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What would you like to do?
No Ubuntu for Christmas
Yesterday, after evangelizing Ubuntu for years and running Ubuntu on my
parents desktop since 2009, I finally "relieved" them by giving them
Windows 7 as a gift.
For years I had the hope that every Ubuntu release would get better
than the previous edition. That the vision of Canonical aligned with my
vision of openness and where user rights are put central. I took the
fact that some proprietary things didn't work for granted and thought
we could fight it best by adding weight to the open source movement and
use open source software while demanding open codecs, standards etc.
I praised Unity, and really think this is a bold and strong move in the
right direction that has to be taken in order to realize the ambitious
goals Ubuntu has set for the open desktop [1].
Harder it was to cope with software that used to work, but broke in a
new release. E.g. it's really frustrating if your webcam always worked
with Skype but suddenly after an upgrade it doesn't (and release after
release, a year later, it still isn't fixed [2]), or if you can't do
simple things like red eye removal, because the new version of the
software you are using is broken [3]. My parents often encountered
these seemingly little problems that completely put a halt on the
things they wanted and were used to do. Regressions are much more
irritating than bugs in new sofware.
Since the news of sending search terms to Amazon by default I'm through
with it. No longer do I feel Canonical puts my rights and liberties as a
user central. No longer can I pull energy from the hope that the next
release will be better. We don't move in the same direction anymore.
Ubuntu, I hope someday we meet again.

First of all I'd like to console you - according to @torvalds there's no regressions in userspace (caused by changes in webcam drivers):

So if your webcam magically stopped working after updates this sounds like you were hallucinating.

Second, I must say you've chosen a wrong way to report about the issues (regarding your webcam in particular). Since the number of a developers in Canonical is comparably small it's quite unlikely that they (actual developers) have ever read Launchpad tickets. Don't believe me - check it by yourself:

  • git clone git://
  • cd linux
  • git log -- drivers/media/ | grep ^Author | grep -i redhat|wc -l
  • git log -- drivers/media/ | grep ^Author | grep -i suse|wc -l
  • git log -- drivers/media/ | grep ^Author | grep -i canonical|wc -l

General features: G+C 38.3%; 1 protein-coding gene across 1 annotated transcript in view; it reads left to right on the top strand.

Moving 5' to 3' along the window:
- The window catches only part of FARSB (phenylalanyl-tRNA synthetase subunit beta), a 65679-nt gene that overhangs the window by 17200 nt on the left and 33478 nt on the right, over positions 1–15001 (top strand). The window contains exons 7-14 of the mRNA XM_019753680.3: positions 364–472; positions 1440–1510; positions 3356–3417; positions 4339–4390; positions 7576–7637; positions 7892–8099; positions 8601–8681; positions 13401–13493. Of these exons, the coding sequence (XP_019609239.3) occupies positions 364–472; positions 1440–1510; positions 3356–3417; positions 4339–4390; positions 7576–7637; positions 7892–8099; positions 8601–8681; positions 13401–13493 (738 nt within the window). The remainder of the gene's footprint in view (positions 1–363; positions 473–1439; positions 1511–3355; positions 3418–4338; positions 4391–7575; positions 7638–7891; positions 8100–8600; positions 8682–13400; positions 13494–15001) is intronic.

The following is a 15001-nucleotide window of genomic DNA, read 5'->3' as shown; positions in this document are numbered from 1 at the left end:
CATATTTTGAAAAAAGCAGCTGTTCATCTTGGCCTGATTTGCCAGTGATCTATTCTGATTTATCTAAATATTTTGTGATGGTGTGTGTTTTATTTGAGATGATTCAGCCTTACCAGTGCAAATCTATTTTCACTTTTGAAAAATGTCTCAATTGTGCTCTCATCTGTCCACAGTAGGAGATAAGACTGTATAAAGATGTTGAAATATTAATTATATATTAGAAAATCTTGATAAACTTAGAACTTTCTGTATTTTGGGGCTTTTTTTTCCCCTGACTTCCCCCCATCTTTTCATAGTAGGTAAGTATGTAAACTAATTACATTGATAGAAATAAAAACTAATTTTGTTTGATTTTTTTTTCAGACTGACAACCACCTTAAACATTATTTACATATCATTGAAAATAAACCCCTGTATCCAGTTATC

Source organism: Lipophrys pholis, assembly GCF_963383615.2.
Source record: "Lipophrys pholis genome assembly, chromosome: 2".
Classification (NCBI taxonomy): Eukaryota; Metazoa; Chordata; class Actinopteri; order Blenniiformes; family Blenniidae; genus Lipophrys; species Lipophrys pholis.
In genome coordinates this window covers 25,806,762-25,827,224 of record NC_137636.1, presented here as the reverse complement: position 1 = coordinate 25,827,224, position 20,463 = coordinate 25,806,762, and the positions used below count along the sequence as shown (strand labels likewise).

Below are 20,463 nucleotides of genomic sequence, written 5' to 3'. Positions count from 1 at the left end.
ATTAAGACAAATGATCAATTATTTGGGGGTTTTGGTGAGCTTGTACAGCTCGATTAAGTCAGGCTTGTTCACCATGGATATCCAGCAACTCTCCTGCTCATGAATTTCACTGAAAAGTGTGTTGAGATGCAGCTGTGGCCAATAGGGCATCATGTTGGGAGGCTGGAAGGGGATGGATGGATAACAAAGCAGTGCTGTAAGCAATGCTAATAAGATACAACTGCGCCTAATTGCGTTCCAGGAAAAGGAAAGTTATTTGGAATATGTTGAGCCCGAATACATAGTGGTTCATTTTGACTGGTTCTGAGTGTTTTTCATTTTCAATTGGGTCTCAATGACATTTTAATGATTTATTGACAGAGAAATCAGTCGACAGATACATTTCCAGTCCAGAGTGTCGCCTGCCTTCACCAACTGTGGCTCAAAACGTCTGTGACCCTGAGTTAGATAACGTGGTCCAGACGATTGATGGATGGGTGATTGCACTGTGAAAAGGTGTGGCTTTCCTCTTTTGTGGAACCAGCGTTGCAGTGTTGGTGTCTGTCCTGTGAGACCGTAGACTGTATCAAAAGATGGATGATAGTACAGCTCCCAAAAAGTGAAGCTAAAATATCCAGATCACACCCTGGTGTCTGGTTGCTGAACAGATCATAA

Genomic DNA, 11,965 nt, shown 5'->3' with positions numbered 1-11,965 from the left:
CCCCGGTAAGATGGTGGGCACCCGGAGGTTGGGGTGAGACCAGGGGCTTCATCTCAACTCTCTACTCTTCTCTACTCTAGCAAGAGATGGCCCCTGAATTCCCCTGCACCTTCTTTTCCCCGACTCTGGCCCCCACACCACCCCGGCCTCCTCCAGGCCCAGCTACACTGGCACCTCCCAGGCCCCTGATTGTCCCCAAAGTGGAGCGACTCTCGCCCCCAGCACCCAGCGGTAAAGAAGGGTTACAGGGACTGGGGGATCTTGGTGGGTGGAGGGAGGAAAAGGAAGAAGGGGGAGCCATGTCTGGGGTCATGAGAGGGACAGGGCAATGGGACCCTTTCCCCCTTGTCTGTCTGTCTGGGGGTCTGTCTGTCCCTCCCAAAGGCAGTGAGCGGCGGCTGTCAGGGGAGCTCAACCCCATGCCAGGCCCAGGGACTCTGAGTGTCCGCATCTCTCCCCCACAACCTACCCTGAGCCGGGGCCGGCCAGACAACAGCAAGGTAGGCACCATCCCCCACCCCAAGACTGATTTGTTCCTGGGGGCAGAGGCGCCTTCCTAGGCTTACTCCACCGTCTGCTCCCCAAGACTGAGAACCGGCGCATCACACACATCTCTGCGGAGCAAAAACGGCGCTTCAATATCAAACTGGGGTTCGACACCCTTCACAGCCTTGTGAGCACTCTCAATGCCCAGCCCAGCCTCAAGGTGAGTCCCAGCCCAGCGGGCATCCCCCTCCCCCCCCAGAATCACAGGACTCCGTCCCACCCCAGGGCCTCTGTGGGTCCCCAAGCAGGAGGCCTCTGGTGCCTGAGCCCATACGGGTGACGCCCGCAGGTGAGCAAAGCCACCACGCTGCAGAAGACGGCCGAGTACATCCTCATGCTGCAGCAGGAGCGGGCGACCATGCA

rrouse commented Dec 26, 2012


What? If Canonical developers aren't reading Launchpad tickets (their chosen bug tracker) then something is quite wrong, and it's not something wrong with Mr. Kuijsten here.

@lemenkov, I cannot figure out if you are trolling or sincere... Either way, frowny face.

a) This person is indicating a real problem, a "percieved" problem. It matters not whether or not Cannonical is responsible, what matters is that it happens on Ubuntu. If you want to make people want to use your software, make your software usable. I know Cannonical puts incredible effort into linux, but as the author points out, maybe they need a reminder where the focus needs to be. Ive had patches clean out my hardware startup files leaving me with no internet, hell no network interface card either. And then it's off to the other computer to debug why the first won't start its internet!

b) The user space regressions... They exist. Trovalds said it himself. He said though that ANY regression in userspace = kernel bug. That is what he said. There was no "they do not exist, har har!" Read your own link again.

"If a change results in user programs breaking, it's a bug in the kernel."

c) Why don't you send this message to tim's parents. Let's have them report kernel bugs. Wait even better, lets find the exact author of the patch that caused the problems, let's get to his/her house with torches and pitchforks. Surely BLAMING is more important than fixing. This makes me feel like you've never worked in a team. Hell I bet that if you find the exact author of the exact problematic line, walked up to him, and said "wtf" he will have NO idea what ur talking about, even after showing him the code. It's been a year or more, nobody remembers this stuff.

d) "So if your webcam magically stopped working after updates this sounds like you were hallucinating." -- go away.

Often the problem with webcam's magically failing (in my experience) is a change in the enumeration of devices. I have this problem with a tvtuner installed. Web cam programs seem to not give the option of choosing which devices is the web cam and seem to only want to check out /dev/video0. Take a look at udev rules and see if that helps.